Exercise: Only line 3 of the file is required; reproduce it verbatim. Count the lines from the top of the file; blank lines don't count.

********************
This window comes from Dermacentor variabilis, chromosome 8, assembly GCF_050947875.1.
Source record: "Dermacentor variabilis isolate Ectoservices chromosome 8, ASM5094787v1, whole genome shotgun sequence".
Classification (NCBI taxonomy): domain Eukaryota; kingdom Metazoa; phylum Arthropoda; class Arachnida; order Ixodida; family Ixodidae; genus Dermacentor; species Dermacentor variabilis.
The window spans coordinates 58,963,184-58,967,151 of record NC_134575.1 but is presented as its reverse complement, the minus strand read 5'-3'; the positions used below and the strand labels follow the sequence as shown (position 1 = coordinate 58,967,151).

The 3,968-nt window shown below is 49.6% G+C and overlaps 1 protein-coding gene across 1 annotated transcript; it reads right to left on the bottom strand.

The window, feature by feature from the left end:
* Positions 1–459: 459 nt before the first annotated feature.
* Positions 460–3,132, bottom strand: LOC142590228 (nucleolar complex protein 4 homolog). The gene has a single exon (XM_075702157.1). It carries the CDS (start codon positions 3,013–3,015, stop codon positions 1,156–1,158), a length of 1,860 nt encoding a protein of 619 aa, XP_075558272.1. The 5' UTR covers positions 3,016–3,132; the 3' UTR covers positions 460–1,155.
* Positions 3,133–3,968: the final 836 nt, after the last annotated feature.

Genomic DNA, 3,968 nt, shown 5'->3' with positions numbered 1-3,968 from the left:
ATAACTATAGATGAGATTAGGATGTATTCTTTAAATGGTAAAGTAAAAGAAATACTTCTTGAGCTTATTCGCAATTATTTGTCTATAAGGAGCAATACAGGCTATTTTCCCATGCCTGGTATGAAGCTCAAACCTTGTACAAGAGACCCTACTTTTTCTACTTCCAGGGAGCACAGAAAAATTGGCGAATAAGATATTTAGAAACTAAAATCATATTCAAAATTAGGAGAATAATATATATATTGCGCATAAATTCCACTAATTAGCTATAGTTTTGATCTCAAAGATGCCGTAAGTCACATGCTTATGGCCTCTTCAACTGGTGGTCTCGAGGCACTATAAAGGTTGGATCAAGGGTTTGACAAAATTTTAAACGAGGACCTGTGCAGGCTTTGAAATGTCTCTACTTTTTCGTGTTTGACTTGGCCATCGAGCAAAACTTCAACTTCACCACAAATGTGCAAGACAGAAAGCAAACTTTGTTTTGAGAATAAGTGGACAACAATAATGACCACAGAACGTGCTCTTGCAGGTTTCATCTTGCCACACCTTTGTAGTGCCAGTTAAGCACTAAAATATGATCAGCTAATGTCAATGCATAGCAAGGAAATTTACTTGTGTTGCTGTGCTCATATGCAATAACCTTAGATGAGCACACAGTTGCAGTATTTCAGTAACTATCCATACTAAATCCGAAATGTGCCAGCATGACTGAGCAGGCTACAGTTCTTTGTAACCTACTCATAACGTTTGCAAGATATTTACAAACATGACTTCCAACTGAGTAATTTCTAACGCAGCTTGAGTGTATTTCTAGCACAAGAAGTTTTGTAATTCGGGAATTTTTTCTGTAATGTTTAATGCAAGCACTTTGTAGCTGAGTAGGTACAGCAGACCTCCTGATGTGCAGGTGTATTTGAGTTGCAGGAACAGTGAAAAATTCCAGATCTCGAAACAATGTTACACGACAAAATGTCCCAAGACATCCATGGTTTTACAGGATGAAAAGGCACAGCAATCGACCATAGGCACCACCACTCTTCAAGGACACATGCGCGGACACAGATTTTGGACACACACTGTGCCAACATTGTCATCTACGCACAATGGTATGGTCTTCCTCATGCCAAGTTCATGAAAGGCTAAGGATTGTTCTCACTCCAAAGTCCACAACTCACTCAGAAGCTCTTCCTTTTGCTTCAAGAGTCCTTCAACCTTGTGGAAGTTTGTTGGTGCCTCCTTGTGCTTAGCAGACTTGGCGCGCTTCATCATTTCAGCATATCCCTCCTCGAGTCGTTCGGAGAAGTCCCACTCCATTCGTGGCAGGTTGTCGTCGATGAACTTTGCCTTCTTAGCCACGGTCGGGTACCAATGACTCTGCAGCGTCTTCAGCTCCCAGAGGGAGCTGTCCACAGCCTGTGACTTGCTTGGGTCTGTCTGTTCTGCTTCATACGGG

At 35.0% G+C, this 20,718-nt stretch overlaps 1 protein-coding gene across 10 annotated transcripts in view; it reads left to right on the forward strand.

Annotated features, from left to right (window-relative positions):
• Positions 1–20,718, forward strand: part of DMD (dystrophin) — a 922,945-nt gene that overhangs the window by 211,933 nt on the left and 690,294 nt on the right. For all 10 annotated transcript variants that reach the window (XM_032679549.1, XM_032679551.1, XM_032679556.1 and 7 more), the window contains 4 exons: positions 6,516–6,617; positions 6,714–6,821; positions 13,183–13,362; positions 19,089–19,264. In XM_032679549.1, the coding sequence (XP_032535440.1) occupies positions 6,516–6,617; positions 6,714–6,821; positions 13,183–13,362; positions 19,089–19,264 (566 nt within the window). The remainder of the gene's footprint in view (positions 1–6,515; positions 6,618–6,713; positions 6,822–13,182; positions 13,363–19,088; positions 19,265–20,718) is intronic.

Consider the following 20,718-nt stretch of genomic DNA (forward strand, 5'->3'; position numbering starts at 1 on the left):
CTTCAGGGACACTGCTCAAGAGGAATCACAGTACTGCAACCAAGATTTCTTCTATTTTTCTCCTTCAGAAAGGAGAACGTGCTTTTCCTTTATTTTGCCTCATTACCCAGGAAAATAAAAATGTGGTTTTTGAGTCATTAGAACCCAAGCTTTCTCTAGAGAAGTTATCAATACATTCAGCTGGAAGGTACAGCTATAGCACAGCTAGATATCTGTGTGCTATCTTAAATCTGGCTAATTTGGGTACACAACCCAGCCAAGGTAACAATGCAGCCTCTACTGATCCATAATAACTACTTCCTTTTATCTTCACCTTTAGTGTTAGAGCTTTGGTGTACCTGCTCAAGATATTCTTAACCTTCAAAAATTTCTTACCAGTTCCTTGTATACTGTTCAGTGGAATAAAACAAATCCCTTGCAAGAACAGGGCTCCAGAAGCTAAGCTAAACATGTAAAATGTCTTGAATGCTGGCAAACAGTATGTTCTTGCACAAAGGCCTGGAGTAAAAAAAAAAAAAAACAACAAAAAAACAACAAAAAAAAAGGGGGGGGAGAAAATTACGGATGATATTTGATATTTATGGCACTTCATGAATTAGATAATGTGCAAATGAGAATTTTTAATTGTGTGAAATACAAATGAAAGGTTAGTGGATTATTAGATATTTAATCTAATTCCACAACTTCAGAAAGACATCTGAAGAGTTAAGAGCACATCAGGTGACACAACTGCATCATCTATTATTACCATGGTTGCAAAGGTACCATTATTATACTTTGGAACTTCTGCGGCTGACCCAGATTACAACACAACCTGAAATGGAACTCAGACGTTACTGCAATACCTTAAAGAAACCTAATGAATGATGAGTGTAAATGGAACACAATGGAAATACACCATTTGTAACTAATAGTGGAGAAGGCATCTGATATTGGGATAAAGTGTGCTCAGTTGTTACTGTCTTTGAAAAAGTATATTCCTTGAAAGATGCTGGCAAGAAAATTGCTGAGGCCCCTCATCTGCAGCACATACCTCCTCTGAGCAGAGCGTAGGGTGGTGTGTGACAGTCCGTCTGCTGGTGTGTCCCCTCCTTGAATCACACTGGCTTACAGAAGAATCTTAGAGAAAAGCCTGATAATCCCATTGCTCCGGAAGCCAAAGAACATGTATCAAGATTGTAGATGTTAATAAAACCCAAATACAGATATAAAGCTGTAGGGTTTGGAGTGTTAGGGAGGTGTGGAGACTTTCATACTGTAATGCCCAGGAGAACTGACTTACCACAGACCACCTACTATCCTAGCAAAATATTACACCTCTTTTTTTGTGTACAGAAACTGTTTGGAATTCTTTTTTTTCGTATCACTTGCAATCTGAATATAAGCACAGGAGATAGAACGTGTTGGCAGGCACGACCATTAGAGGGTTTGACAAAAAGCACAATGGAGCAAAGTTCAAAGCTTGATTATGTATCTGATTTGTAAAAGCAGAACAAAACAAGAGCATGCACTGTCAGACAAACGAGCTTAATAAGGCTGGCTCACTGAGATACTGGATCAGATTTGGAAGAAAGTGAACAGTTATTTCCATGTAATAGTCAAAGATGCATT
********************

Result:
Classification (NCBI taxonomy): domain Eukaryota; kingdom Metazoa; phylum Arthropoda; class Arachnida; order Ixodida; family Ixodidae; genus Dermacentor; species Dermacentor variabilis.